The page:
The introduction to the climate law's legislative intent document includes the following sentence: "Everything is clear from a scientific point of view in this matter." This is precisely what Bernhard Shaw meant when he wrote that when science mixes with politics, all we get is politics.

I have gone to the trouble of reading thousands of pages of IPCC reports, not their summaries, which are presented via the press. They include a lot of uncertainty, a lot of data deficiencies, because climate processes take a very long time. Causal links are often unproven. Many socioeconomic effects and so-called proposed solutions are based on opinion rather than fact. I would emphasize this part – the solutions have not been scientifically evaluated. And they do not betray the end of the universe as we know it.

We must simply not allow ourselves to be brainwashed. That is how we end up with a controlled economy, limitations on freedoms and maximally primitive proposals as to solutions.

Estonia should not go along with it, while that's hard, because it is the Western mainstream.

And so we are left to try and adjust in a situation where the European Commission has pushed aside economic competitiveness and made the green transition its priority. There will be inevitable setbacks. We are already seeing positions changing and how there is much less optimism.

We are looking at European Parliament elections. We can see opposition to change gaining momentum in Member States. Will elections eventually cool down this enthusiasm?

The European public, and the American public to some extent, are enamored with the idea right now. But if we look at polls, matters of the environment and climate are not people's first priority. They are somewhere in the top five. We can bring the trend back down to Earth and look for sensible solutions to climate problems. And let us not deny that we have a climate problem. But it will take a while longer to find a sustainable solution.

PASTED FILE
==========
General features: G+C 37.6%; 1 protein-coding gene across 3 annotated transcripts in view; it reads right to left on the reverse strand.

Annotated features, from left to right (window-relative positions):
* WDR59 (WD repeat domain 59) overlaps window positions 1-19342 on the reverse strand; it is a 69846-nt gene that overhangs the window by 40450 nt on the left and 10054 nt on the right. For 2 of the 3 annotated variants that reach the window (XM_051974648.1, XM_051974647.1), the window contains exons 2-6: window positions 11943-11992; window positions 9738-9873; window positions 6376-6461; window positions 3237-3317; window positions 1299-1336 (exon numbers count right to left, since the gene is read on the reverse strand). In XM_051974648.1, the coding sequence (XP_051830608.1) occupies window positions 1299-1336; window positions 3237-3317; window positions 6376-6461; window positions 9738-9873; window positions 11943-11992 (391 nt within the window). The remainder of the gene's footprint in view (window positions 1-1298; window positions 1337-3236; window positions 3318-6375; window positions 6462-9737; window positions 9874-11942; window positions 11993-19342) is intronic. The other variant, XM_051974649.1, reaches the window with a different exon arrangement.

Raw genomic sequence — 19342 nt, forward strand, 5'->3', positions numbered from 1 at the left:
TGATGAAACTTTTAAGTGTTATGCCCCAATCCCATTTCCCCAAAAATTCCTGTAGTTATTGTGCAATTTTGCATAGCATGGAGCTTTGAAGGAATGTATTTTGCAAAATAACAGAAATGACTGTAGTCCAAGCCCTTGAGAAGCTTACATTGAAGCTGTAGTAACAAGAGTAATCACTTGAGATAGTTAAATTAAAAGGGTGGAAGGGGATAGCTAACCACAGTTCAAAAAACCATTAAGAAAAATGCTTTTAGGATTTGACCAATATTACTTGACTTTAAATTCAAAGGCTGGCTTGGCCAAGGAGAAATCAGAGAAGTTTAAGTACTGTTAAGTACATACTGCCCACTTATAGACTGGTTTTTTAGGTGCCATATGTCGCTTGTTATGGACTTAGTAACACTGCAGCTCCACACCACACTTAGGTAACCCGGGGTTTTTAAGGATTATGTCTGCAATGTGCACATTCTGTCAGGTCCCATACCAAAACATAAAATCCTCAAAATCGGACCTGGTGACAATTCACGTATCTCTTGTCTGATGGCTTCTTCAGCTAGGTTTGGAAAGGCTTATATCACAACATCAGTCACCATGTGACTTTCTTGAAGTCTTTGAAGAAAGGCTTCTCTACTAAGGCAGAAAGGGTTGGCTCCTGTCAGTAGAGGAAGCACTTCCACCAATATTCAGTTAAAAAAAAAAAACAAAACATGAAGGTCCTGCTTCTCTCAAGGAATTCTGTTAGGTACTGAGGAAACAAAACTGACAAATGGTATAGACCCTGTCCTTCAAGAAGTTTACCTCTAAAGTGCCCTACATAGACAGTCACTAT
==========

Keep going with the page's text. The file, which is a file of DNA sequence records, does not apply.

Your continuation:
We have witnessed an unprecedented telecommunications revolution in the last 20 years. But were there any grand goals, was there a scientific council to tell us that we need to stop sending telegrams and adopt smartphones? Or start using computers on a wide scale? It all happened by itself! We do not have good solutions to climate problems today, while we may have them in the future.

Recent technological solutions in energy, transport and industry are no better than their predecessors when it comes to their environmental parameters. Electric cars are the simplest example. If we look at the entire manufacturing cycle, their environmental foorprint is no lower than that of a car that has an internal combustion engine. And of course we should use vehicles that do not pollute the air as much if we can.

Or energy. Estonia is betting heavily on wind power that does not pollute the environment as much. But again, if we look at the entire manufacturing cycle, the climate positive effect of wind farms is highly questionable. We need to factor in the materials needed to make turbines, waste management, not to mention other environmental effects. Even the OECD has concluded that wind and solar power will hike network costs and are the most expensive energy solutions at the end of the day. We are spending trillions on adopting economically unfeasible technologies in Europe. Trillions!

Execution of controlled economy measures will not leave us with anything positive in terms of solving the climate problem as we are oversimplifying the problem. We are only looking at the moment CO2 emissions are created and pushing everything else to the side.

Juhan Parts Source: Ken Mürk/ERR

I would still come back to decision-making processes in Estonia. What is the danger in making every decision at the level of a group of experts?